Mentions: We simulated wild type stomatal responses to sustained light in ambient air, as illustrated in Figure 4A. The specific combination of signals for each curve (blue light, red light, or dual beam) is initiated at time step 0 and maintained throughout the simulation. All three time courses of average stomatal opening levels (over the 2000 simulations) have similar sigmoidal shapes. We consistently observed sigmoidal timecourses for stomatal opening and other variables and in the following summarize them by three parameters (Figure 4B): the maximal (steady state) value of the mean level, the number of time steps at which 50% of simulations reach 50% of the maximal (steady state) level (t50%), and the number of time steps at which 95% of all simulations reach 95% of the maximal level (t95%). In the presence of both blue and red light, the average stomatal opening level reaches a maximum of ∼11.28 in ∼10 steps, whereas red light alone only generates an opening level of 1.00. Notably, blue light, with an opening level of 4.15, is more effective than red light in inducing opening, which is consistent with experimental observations of stomatal apertures [3], [5]. A synergistic action of red and blue light on stomatal opening, which has been observed experimentally [5], [9], [39], [57], is reproduced in Figure 4A: the stomatal opening level under both blue and red light (dual beam) is larger than the sum of opening levels under each type of light alone.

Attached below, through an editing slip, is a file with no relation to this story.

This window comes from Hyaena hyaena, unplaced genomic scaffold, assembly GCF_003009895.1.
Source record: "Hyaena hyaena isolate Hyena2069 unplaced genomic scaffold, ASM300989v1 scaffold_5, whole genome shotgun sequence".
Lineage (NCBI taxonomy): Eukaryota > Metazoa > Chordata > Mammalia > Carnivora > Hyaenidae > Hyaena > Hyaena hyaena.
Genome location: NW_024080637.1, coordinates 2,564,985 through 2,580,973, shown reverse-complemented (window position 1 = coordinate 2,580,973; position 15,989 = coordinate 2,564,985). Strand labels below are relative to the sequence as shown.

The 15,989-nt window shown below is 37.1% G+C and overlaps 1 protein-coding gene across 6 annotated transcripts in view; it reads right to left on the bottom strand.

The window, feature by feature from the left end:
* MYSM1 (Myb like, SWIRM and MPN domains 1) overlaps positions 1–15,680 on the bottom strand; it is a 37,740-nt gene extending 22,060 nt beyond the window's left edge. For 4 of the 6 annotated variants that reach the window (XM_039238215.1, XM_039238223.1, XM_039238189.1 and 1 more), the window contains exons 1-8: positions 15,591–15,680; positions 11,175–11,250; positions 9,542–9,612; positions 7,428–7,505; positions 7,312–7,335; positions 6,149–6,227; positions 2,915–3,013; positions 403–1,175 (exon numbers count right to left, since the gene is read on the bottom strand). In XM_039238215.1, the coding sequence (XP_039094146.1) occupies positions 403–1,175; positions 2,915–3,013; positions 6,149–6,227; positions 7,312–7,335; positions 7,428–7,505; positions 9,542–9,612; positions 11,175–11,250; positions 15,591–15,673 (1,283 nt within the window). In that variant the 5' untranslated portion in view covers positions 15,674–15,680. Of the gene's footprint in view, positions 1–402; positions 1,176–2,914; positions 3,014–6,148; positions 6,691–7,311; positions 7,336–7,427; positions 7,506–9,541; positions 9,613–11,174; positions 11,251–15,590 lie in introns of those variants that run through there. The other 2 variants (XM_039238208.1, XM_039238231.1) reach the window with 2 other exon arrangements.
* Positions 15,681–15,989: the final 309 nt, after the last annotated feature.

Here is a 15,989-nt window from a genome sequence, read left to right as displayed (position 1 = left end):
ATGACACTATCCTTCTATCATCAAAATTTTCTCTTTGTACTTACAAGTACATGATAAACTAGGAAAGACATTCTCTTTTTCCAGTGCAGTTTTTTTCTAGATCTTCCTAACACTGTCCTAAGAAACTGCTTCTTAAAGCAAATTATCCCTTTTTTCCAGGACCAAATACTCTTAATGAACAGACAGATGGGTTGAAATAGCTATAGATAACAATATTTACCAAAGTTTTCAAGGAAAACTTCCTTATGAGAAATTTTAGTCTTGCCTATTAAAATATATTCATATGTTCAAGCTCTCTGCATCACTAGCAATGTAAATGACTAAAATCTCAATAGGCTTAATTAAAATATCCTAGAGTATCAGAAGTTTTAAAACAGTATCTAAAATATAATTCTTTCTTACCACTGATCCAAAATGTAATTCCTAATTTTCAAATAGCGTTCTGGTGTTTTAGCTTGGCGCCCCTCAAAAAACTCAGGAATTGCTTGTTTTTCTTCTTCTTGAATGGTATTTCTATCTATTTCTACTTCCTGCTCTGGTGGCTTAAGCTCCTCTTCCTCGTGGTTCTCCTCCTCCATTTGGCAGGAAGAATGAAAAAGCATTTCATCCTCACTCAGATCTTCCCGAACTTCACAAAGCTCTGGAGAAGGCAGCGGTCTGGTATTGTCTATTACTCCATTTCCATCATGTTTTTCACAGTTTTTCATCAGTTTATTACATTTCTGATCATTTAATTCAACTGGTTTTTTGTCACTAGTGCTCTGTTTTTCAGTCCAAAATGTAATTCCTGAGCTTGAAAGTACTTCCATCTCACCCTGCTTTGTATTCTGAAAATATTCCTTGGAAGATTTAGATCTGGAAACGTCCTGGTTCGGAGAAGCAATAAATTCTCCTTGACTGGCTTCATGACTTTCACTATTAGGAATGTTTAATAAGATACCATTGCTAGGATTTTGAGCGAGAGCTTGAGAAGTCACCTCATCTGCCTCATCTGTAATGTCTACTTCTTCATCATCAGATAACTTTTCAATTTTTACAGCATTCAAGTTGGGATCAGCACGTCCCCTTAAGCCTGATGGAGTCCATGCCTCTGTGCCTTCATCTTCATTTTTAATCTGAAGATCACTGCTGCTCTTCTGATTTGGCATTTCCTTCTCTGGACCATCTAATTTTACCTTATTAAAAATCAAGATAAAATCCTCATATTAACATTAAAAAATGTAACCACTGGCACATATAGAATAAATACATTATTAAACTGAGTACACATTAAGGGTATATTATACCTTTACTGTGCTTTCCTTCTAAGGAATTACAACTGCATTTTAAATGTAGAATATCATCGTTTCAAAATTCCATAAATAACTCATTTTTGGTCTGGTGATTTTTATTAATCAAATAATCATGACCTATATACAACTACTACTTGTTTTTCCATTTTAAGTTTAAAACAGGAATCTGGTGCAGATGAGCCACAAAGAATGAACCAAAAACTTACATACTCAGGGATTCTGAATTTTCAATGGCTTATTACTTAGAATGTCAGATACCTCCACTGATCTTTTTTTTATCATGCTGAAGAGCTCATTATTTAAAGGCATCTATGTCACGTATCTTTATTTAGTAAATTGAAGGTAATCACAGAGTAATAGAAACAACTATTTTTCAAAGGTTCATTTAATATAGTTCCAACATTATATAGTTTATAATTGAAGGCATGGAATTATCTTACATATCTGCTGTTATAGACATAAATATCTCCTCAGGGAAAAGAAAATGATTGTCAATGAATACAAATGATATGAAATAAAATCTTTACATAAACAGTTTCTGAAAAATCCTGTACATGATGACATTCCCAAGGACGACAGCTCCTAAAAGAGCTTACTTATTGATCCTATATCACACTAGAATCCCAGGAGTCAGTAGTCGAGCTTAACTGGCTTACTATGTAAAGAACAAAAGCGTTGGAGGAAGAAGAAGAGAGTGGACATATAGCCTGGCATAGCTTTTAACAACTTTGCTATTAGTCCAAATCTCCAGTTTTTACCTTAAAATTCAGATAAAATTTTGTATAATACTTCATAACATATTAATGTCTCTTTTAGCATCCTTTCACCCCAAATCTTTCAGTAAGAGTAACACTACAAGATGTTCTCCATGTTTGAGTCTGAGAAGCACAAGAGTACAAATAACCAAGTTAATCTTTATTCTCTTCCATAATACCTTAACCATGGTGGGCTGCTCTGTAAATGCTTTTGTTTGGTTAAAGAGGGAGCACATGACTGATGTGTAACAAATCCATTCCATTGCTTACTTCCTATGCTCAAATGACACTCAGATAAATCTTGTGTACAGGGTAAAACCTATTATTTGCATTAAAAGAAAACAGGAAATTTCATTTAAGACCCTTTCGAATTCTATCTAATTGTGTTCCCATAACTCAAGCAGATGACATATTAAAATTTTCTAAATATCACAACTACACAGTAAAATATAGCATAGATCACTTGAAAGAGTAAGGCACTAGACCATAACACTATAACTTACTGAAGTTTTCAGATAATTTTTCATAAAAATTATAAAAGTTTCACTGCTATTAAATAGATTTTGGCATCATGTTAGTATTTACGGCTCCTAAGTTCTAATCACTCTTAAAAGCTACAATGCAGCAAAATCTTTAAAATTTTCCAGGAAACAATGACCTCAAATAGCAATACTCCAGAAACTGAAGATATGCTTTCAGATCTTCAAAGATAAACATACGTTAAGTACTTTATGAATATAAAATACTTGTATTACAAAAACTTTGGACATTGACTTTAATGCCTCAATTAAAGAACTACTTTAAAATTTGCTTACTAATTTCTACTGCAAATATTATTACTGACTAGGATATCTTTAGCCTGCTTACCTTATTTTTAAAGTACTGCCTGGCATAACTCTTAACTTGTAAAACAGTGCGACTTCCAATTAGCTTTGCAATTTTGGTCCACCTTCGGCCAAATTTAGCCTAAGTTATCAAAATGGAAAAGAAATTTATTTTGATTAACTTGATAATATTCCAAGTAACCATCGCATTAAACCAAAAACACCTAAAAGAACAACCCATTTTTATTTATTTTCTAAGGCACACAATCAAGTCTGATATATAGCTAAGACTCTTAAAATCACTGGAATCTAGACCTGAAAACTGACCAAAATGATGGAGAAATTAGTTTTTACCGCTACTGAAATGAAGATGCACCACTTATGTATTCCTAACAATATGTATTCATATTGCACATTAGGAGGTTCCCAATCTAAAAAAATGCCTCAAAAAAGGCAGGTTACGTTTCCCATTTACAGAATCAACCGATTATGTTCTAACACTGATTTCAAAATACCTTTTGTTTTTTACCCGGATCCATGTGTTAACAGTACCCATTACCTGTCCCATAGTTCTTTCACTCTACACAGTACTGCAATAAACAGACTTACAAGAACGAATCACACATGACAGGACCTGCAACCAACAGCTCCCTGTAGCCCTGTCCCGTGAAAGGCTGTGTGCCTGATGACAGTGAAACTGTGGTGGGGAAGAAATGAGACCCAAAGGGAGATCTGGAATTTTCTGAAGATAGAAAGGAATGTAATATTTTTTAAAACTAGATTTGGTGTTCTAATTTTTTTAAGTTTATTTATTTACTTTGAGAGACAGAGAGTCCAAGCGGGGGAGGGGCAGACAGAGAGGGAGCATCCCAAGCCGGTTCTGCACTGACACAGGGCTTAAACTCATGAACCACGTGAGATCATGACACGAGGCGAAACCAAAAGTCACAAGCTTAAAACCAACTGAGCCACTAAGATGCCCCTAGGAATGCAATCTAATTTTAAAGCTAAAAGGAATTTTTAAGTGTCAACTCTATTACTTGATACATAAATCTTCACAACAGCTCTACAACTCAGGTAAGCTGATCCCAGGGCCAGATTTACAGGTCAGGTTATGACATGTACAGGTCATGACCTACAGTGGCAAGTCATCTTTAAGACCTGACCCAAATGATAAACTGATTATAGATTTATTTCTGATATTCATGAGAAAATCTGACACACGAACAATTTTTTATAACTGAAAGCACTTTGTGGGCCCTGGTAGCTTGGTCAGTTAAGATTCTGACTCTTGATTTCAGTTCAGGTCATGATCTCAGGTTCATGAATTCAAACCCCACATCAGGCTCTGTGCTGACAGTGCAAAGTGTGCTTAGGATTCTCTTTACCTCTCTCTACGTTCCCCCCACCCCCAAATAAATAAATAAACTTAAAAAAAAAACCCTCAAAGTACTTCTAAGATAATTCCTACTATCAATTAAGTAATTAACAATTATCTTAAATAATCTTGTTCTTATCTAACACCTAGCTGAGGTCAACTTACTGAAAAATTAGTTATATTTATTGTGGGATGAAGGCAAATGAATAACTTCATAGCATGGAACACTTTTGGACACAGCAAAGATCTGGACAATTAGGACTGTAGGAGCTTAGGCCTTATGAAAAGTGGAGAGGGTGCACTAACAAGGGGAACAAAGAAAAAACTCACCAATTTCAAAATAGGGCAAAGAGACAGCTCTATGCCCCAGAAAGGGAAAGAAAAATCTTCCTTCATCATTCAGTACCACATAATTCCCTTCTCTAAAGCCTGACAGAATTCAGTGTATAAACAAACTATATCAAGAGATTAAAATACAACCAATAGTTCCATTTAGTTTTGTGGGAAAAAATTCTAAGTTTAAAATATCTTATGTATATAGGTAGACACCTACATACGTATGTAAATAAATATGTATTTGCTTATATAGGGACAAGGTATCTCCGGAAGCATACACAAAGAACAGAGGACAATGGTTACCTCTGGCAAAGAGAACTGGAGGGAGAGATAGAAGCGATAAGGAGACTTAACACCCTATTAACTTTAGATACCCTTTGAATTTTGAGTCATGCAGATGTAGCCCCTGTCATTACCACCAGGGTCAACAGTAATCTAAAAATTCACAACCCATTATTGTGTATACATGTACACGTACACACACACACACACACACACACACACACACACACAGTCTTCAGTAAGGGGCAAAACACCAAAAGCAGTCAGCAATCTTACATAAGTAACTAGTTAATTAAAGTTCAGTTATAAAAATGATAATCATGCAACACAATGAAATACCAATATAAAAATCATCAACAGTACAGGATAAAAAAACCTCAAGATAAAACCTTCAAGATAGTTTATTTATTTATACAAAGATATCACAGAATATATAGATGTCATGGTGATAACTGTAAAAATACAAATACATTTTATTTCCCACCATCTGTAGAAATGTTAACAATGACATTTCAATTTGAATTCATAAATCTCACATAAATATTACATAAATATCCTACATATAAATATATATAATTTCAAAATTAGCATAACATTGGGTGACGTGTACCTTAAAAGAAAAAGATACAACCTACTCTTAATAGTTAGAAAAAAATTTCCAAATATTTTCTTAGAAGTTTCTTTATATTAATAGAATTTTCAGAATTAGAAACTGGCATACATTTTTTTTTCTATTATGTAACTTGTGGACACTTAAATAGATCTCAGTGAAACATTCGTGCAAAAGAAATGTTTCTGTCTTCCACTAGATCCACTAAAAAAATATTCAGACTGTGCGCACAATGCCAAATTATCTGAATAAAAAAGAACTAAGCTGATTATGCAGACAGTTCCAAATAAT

Multi-level modeling of light-induced stomatal opening offers new insights into its regulation by drought.

Sun Z, Jin X, Albert R, Assmann SM - PLoS Comput. Biol. (2014)